Hotel de Los Reyes Catolicos. Like the Hostal San Marcos in Leon, this is a five-star hotel now run as part of the Parador chain. Again like the San Marcos, Los Reyes Catolicos is a hotel set within a building which is both of historic importance and of extraordinary beauty. From the delicately carved Plateresque doorway, through to the four patios built within the Hospital’s cross-shaped design, the whole building is an absolute delight.
The Hospital Real de Peregrinos was built in the 16th century on the instructions of the Catholic monarchs Ferdinand and Isabella, to serve as both a pilgrim inn and a hospital. It was converted into a hotel in 1954. It is now a luxury hotel of the very highest quality. The bedrooms are in general lavishly appointed, with canopied beds, richly woven carpets, antique furniture and expensive paintings —though reports from readers make it clear that some of the rooms are distinctly cramped.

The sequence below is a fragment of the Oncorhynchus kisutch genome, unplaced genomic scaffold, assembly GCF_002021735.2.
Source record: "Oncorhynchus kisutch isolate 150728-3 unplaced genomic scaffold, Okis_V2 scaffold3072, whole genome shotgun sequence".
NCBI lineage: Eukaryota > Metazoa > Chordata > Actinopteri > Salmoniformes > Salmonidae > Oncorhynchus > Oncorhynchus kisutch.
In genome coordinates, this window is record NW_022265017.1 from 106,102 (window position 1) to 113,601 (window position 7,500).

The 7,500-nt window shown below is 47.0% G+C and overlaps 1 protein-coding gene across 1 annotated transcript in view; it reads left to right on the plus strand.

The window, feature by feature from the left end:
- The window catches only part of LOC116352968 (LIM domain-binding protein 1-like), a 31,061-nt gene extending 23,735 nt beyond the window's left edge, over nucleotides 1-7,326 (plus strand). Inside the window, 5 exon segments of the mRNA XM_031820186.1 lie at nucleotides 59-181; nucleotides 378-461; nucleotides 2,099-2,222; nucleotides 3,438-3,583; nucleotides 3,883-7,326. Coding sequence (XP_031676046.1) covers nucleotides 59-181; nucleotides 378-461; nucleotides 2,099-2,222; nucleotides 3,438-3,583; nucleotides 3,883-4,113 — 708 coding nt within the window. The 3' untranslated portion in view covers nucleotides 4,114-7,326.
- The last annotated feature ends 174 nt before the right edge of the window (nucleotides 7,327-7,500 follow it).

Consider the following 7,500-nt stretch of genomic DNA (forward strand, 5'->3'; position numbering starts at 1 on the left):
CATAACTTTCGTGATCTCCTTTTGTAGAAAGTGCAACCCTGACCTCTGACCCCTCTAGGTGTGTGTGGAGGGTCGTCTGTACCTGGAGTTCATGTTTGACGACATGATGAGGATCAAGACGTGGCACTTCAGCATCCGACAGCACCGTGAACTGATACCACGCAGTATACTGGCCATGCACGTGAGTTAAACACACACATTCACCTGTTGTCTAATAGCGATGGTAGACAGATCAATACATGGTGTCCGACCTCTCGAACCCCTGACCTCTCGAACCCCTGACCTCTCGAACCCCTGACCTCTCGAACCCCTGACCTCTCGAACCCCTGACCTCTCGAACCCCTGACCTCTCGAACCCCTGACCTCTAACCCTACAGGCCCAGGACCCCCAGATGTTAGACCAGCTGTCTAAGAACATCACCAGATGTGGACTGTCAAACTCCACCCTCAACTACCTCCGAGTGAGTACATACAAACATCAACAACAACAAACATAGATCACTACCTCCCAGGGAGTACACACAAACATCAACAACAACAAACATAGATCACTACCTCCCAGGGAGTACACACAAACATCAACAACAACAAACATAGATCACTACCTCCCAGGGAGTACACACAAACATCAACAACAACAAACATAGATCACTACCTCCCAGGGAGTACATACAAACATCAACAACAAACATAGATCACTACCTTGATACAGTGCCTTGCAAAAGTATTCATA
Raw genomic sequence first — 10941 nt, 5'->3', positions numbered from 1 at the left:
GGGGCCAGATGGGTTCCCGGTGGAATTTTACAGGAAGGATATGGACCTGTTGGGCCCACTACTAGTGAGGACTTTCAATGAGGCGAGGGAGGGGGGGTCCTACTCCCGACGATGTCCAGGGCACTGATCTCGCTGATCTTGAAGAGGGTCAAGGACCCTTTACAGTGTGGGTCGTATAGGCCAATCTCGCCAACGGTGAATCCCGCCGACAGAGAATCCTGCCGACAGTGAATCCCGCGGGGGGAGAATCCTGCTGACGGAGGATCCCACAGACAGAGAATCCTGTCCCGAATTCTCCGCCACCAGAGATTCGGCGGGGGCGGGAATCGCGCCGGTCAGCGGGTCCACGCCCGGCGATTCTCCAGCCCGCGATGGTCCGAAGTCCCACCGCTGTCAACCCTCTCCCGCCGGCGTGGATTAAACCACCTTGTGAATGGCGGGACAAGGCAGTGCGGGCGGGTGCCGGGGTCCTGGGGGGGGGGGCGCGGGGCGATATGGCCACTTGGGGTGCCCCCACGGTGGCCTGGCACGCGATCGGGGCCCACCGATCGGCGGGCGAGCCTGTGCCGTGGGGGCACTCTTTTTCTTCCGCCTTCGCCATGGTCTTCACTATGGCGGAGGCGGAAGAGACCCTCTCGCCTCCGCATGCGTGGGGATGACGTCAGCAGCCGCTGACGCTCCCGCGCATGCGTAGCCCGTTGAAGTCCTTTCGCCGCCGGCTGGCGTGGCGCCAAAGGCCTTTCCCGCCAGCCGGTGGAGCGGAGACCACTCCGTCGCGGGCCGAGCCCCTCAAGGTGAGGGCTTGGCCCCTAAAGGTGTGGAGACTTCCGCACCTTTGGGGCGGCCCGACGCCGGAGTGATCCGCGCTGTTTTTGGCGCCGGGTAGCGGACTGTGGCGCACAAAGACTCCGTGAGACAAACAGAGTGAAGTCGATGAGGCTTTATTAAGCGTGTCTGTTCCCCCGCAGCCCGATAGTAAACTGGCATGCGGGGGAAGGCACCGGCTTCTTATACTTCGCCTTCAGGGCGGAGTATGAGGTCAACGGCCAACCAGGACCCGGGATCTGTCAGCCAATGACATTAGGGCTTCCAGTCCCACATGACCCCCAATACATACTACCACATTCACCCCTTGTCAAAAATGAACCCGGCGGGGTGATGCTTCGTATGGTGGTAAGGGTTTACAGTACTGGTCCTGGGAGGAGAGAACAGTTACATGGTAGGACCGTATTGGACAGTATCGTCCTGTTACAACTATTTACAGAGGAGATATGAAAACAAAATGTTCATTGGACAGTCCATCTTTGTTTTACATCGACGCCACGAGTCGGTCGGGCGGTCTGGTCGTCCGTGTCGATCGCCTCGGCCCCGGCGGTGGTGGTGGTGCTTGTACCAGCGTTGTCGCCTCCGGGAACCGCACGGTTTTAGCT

Although it is one of the world’s finest hotels, and would have to be described as ‘posh’, the atmosphere of the Los Reyes Catolicos is quite different from that of the posh hotels of Britain, where staff can make you feel like dirt if you don’t know the ‘right’ way to behave. Here, the staff do all they can to make you feel welcome —and since the hotel is so spread out around its four patios, you’re hardly exposed to the public eye at all. Breakfast is buffet-style, while lunch and dinner are equally relaxed.
It could be argued that the Los Reyes Catolicos is an even finer hotel than Leon’s San Marcos, because its location on the Plaza de Espana, adjacent to the cathedral, would be impossible to better. And if we were pushed to make a choice between the two we would prefer Los Reyes Catolicos; but comparing the relative merits of two such great hotels is ultimately pointless — they’re 240 miles apart, and you can perfectly well justify including both in your itinerary.